Thursday, February 02, 2006

How to Ask for a Raise

I think a lot of women find asking for a raise really difficult, and I am no exception. We worry about seeming pushy or over-confident, and aren't always sure of our worth. Sometimes we just want to be recognized for our abilities without having to ask. Sometimes we're trying to be team players in an atmosphere of company belt-tightening, and sometimes we're just chicken, I don't know... but in books I've read and people I've spoken to, I've never heard of a woman who didn't have at least some pang of discomfort at the prospect of asking for more money. (I'm sure many men don't find it easy either, but for whatever reason, it seems to be harder for women.)
I work in publishing, which is an industry where people jump around from one company to another a lot-- often this is how you get a raise or a promotion, by starting fresh with a new employer! I've done a bit of that myself, but I have also been at a couple of jobs long enough to have negotiated raises.

So how did I do it? The first time was several years ago. The job I was in was a real step up for me, at a small company where I had quite broad responsibilities and a lot of independence. When I was hired I was on a straight salary, and was told they couldn't start me at much more than my previous job at a larger corporate publishing house. After I'd been there over a year and had gotten one cost of living raise, I noticed that two assistants who partially reported to me had been given large raises by my boss. So I thought, what the hell! I understand that they want to keep smart young people in the company, but what happened to all that talk about how tight the payroll budget was? I am smart and young too, and I need the money!
I went in and asked my boss if I could speak to her privately. I kind of started off on the wrong foot, telling her I was a little disgruntled that other people had gotten raises bigger than mine, both in percentage and actual dollars. My boss, who I got along well with and is still a friend, looked a little amused. She actually started to kind of steer me in a direction that was more politic, pointing out that what anyone else was making really was irrelevant. I countered that I knew that was true, but that it was relevant to what kind of raises were available and what the company's financial situation was. And besides, I said, I had recently broken up with someone, as she knew, and had moved and had higher expenses now, and though I knew that was not her problem... again, she kind of steered me a bit: "You mean, you have recently had reason to be more aware of the cost of living in NYC, and reason to prioritize salary more highly, rather than the desire for a good working environment and potential for advancement you were most concerned about when you started here?" Yeah, that! And also, I said, I've been selling to an account whose business has increased dramatically, and I'm not on a bonus plan and I think my hard work should be recognized. My boss pointed out that there were no hard rules about bonus vs. straight salary and that many people chose the security of a slightly higher salary instead of a lower salary plus a variable bonus. I then talked about my performance review and how positive it had been, and how I enjoyed my job and valued what I was learning there, but believed I was a strong asset to the company and just wanted my pay to reflect my value in the industry so that I would continue to be happy there rather than being tempted to look elsewhere.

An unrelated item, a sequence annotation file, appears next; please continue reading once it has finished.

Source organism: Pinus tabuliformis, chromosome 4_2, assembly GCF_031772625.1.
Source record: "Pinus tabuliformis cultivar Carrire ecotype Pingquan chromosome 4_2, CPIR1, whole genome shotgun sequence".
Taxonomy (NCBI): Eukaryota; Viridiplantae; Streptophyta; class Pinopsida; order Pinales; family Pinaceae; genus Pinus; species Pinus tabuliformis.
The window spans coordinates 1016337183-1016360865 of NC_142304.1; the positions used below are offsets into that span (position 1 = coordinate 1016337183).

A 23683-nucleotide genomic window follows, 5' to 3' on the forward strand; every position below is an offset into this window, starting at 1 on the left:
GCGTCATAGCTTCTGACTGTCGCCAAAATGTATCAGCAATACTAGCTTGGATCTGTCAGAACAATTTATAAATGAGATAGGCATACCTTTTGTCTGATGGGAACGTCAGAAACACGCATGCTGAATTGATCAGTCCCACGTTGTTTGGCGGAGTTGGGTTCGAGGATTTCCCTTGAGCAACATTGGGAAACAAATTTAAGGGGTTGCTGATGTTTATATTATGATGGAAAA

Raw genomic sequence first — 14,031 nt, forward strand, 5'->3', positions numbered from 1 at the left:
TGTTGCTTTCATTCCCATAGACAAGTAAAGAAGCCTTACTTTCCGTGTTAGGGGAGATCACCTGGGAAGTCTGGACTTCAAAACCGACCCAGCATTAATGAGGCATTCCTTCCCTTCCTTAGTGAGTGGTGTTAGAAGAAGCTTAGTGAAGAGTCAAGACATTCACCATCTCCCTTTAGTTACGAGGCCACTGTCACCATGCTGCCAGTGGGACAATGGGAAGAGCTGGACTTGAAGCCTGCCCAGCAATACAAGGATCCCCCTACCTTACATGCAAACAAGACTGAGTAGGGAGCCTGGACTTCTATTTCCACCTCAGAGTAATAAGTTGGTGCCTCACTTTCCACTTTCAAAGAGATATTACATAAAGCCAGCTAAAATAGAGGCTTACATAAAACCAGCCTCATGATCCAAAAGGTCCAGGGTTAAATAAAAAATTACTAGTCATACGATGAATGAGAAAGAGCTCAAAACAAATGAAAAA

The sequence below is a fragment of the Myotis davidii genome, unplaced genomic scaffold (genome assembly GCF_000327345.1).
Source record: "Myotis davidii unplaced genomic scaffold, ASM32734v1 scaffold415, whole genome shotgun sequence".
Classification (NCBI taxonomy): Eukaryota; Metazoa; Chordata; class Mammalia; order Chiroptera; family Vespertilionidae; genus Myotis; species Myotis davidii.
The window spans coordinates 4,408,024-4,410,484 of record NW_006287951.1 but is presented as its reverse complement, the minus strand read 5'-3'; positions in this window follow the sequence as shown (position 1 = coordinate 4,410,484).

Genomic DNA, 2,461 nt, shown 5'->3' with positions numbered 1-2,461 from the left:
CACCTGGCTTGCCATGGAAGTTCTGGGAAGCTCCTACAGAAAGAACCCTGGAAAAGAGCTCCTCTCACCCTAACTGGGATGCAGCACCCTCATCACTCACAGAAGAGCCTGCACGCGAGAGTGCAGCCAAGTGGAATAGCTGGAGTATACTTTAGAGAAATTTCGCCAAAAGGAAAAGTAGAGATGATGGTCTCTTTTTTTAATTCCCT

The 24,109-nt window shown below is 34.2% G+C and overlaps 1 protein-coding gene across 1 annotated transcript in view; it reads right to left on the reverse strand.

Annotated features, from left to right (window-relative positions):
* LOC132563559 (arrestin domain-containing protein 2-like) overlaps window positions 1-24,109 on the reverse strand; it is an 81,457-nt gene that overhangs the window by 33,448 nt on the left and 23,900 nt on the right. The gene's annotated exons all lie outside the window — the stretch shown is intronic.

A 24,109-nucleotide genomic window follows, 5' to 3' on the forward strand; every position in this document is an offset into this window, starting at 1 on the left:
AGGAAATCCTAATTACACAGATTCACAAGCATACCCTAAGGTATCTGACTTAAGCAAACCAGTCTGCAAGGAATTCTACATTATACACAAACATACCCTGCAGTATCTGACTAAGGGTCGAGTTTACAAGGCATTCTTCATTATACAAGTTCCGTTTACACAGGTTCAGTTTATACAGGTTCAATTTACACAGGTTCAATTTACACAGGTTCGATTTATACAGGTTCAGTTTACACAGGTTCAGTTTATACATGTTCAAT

The end result was that I didn't get an immediate salary increase, but was put on a nice bonus plan that significantly increased my income at the end of that year. I had a new respect for my boss because of the way she gently prodded me to say the right things, and I think she was pleased that I had brought up the issue instead of just stewing about it.

A couple of years later, I was working at a different job. I had gotten one really good performance review with a moderate cost of living raise. The next year, I knew I wanted to ask for more, especially since I'd always felt that I'd shot a little low when I negotiated my initial salary. A few things came together in the months right before my performance review was due. First of all, Publisher's Weekly did their annual salary survey. Its usefulness is probably limited, as the categories they survey are too broad and they lump Managers and Directors together when they calculate average salaries. Since job titles can mean such different things at different places anyway, it's all kind of meaningless. But it does give you something to compare your own salary to. The other thing that happened was that I got a call from a head hunter, which happens to me occasionally. I wasn't interested in the job she described and didn't even interview for it, but she mentioned a salary that was quite a bit higher than what I was making. Head hunters are always dangling that kind of carrot, but again, it was ammunition.
I thought about all this and came up with a number that I wanted to ask for, and then I settled in to wait for my review. At that point, of course I had some moments of doubt, thinking of ways my performance could be better, wondering if I would be seen as having delusions of grandeur if I asked for too much. But I just tried to calm myself down and wait to see what the review would be like. When it happened, once again I was told everything was going great and that I had accomplished a lot and was well-liked and respected by everyone including the CEO, etc etc. So that charged me up and when my boss said she had put me down for a skimpy cost-of-living raise, I was ready to come out swinging.
I kept it all positive, which was easy to do, because again, I had a good relationship with my boss. I said I was really happy with the review, enjoyed the job and really looked forward to continuing my career within the company, but that I had concerns about my salary. I understood that they hadn't wanted to start me at a higher level because of my past experience but that I'd obviously proven myself in the job if they'd given me 2 stellar reviews. I also mentioned the PW salary survey and said that though that couldn't be used to give a pay scale for a particular job, it gave a general sense of the range for a company of our size and my kind of position, and that if my performance was as good as she said, I should be paid at a top-of-market rate rather than a barely-average rate. I also mentioned the headhunter's call and the salary I'd been quoted, and suggested that I often heard about open positions from my many friends and contacts from the various places I'd worked. I was careful, however, to make clear that I wasn't saying I had an offer, and didn't want to interview elsewhere.